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acquaint affection Andrew answer attend Baron benesactor blessings brother called Castle of Lovel Castle of Otranto cerned child closet consess consirmed courage daugh dear death desired door Edmund eldest embraced enemies Fitz fortune friendship gave gentlemen give hand happiness haunted apartment hear heard heart Heaven heir of Lovel hereafter honour hope John Wyatt Joseph journey justice kinsmen kneeled leave letter lise live look Lord Clifford Lord Fitz-Owen Lord Graham Lord Lovel Lord's manner Margery Markham ment messengers mund night noble obliged OLD ENGLISH BARON person prayed present preser prooss proposed racter receive replied retired sace samily sather Oswald savour sear sent servant shew sighed silent Sir Philip Harclay Sir Robert soon speak story strove tell thank ther thing thought tion told took trust Twyford wait Wenlock William wish young youth Zadisky
Page vi - Otranto; a work which, as already has been observed, is an attempt to unite the various merits and graces of the ancient Romance and modern Novel. To attain this end, there is required a sufficient degree of the marvellous, to excite the attention; enough of the manners of real life, to give an air of probability to the work; and enough of the pathetic, to engage the heart in its behalf.
Page 60 - He then took a survey of his chamber: the furniture by long neglect was decayed and dropping to pieces; the bed was devoured by the moths, and occupied by the rats, who had built their nests there with impunity for many generations. The bedding was very damp, for the rain had forced its way through the ceiling; he determined, therefore, to lie down in his clothes. There were two doors on the further side of the room, with keys in them : being not at all sleepy, he resolved to...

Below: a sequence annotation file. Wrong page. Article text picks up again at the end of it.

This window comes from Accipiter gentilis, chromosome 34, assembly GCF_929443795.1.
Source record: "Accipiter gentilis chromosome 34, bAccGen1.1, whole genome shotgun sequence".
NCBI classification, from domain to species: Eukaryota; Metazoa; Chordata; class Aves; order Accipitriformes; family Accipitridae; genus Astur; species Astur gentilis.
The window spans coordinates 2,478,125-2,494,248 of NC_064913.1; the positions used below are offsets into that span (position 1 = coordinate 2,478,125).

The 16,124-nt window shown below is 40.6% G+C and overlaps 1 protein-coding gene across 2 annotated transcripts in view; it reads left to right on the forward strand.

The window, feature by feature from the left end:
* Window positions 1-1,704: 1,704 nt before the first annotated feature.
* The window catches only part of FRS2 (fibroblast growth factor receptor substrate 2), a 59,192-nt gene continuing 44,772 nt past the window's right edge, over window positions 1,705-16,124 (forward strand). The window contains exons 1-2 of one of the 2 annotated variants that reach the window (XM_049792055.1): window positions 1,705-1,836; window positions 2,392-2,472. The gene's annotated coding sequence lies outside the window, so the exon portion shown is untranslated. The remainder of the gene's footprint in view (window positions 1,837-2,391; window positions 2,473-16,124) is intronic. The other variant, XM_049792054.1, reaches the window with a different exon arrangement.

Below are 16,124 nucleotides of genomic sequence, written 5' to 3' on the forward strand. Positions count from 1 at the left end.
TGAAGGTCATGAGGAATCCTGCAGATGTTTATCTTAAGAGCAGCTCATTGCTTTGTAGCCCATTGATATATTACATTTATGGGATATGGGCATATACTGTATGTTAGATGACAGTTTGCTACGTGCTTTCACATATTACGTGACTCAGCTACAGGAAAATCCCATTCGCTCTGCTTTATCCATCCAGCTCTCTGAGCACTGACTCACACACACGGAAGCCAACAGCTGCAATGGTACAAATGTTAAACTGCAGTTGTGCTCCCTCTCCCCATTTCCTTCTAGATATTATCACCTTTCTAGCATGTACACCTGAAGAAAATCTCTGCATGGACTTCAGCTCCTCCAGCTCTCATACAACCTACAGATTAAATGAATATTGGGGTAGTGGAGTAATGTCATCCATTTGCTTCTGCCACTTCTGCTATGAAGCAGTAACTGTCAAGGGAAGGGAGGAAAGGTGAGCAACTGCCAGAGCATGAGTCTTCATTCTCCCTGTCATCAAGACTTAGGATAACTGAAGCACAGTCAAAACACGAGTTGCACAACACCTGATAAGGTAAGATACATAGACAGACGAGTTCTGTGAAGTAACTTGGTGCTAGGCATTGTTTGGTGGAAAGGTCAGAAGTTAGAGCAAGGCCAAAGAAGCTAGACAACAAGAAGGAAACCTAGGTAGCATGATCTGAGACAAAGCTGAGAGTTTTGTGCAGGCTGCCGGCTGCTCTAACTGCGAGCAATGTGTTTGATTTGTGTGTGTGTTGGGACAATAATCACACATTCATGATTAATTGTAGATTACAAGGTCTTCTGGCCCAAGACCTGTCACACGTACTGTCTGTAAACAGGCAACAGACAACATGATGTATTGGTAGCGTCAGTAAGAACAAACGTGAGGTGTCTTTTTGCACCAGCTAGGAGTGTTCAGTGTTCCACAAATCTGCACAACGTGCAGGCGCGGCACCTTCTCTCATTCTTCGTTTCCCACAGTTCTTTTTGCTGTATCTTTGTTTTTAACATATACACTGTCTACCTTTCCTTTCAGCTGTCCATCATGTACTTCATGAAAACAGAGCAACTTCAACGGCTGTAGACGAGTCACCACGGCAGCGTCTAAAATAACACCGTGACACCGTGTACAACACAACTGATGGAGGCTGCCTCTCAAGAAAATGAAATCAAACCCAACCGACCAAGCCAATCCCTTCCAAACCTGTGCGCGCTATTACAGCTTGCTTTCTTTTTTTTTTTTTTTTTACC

Page 93 - ... that the poor lady had not Christian burial. Never trouble thyself about that, said Andrew ; we have done the best we could for her; but let us see what we have got in our bags; we must divide them. So they opened their bags, and took out a fine gown and a pair of rich shoes ; but, beside these, there was a fine necklace, with a golden locket, and a pair of ear-rings.
Page 97 - I thank you with my whole heart, said he, for all your goodness to me ! Though I confess I never felt much regard for your husband, yet for you I had always the tender affection of a son. You will, I trust, give your evidence in my behalf when called upon: and I hope it will one day be in my power to reward your kindness : in that case I will own you as my foster-mother, and you shall always be treated as such. Margery wept. — The Lord grant it! said she, and I pray him to have you in his holy...
Page iii - Story is of a species which, tho' not new, is out of the common track, it has been thought necessary to point out some circumstances to the reader, which will elucidate the design, and, it is hoped, will induce him to form a favourable, as well as a right judgment of the work before him. This Story is the literary offspring of the...
Page 89 - This child, faid he, belongs to fome great folk, and perhaps it may be inquired after one day, and may make our fortunes ; take care of it, faid he, and bring it up as if it was your own.
Page 92 - I fetched a sheet, and by that time Robin was come back, and away they went together. They did not come back again till noon, and then they sat down and ate a morsel together. Says Andrew, Now we may sit down and eat in peace.
Page 53 - You have done well, said the baron. Edmund, come hither; you are charged with some indiscretions, for I cannot properly call them crimes : I am resolved to do justice between you and your accusers ; I shall therefore hear you as well as them; for no man ought to be condemned unheard.
Page 91 - Matter enough ! quoth Andrew ; we may come to be hanged, perhaps, as many an innocent man has before us.
Page 173 - They then came to me with all speed, and desired my orders ; it was then about sunset: I sent them back to fetch the dead body, which they brought privately into the castle. They tied it neck and heels, and put it into a trunk, which they buried under the floor in the closet you mentioned.